Africa’s rapidly expanding urban areas might be many years away from seeing the type of wealth enjoyed by big cities on other continents. But...

Africa’s rapidly expanding urban areas might be many years away from seeing the type of wealth enjoyed by big cities on other continents. But that shouldn’t prevent them from being able to grow in greener, more efficient and more sustainable ways.

That’s one encouraging finding in Siemens’ new African Green City Index, which compares 15 major cities in Africa on how they manage energy, carbon dioxide emissions, land use, transport and other environment-related factors. Unlike other regions that Siemens has analyzed for urban sustainability, Africa doesn’t show a strong link between wealth and environmental performance. Considering the shaky global economy, that’s good news not just for Africa, but for every part of the world.

“(T)he institutional ability to run a city efficiently and intelligently matters more than wealth or the level of economic development,” the Siemens report states. “This idea is powerful on a continent where many cities may wait decades for the kind of wealth levels common in other regions of the world, but where environmental challenges cannot wait.”

“Sustainable development policies at the city level in Africa are far from being a ‘nice-to-have option,’ ” said Nicholas You, chairman of the Steering Committee of UN Habitat’s World Urban Campaign. “These policies will ultimately determine Africa’s capacity to ensure sustainable development for society as a whole.”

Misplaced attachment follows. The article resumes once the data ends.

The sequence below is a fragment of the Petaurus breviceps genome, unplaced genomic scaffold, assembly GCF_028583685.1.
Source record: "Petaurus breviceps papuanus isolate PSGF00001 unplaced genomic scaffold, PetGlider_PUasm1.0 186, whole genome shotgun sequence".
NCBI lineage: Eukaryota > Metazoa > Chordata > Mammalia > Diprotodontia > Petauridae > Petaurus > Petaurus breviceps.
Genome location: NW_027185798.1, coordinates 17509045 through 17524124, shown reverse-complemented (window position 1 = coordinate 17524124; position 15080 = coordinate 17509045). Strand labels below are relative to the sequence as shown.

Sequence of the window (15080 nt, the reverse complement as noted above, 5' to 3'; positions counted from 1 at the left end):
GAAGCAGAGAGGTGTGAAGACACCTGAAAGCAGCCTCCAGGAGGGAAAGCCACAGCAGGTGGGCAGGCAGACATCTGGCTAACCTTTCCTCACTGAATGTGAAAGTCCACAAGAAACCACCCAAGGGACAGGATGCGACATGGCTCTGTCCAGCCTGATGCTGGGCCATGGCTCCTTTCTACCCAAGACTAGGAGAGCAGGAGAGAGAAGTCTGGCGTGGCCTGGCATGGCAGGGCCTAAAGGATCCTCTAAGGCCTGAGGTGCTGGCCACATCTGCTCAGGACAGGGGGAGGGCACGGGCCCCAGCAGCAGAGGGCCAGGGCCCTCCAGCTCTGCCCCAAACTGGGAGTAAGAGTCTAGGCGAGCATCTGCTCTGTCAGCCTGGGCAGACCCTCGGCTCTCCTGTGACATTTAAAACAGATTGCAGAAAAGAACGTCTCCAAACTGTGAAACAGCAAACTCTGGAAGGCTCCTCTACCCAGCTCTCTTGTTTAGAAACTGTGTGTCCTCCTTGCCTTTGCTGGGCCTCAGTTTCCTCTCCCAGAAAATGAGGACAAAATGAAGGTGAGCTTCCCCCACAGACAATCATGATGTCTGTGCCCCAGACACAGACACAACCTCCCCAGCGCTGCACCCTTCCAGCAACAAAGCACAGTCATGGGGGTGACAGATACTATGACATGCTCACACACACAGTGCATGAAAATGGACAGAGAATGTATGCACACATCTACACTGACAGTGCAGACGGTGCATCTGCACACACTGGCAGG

It’s not surprising that the Siemens index finds Africa’s most sustainable cities concentrated in the far north and far south of the continent, rather than in the middle. One notable exception, however, is Accra, the capital of Ghana. While the city of 2.3 million still faces considerable challenges — in particular, a large gap in living standards between rich and poor — Accra earns an overall “above average” rating in the index.

“The city’s standout category is environmental governance, where it ranks well above average relative to its Index peers, with strong scores for environmental management, monitoring and public participation,” the report notes. “Other strong areas are air quality and sanitation, where it ranks above average, bolstered by air quality promotion and monitoring, and a robust policy aimed at promoting sanitation. Energy and CO2 is another above average category for Accra, driven by a high rate of renewable electricity and low electricity consumption, but limited supplies and steep prices partly explain the city’s relatively low consumption. Accra’s weakest category is transport, where it ranks below average, largely because of underdeveloped infrastructure and policies.”

Besides Accra, other African cities earning “above average” rankings include Cape Town, Casablanca, Durban (currently hosting the latest round of global climate talks), Johannesburg and Tunis. “Average” cities include Addis Ababa, Alexandria, Cairo, Lagos and Pretoria. Luanda and Nairobi, meanwhile, scored “below average” and Dar es Salaam and Maputo came in at “well below average.”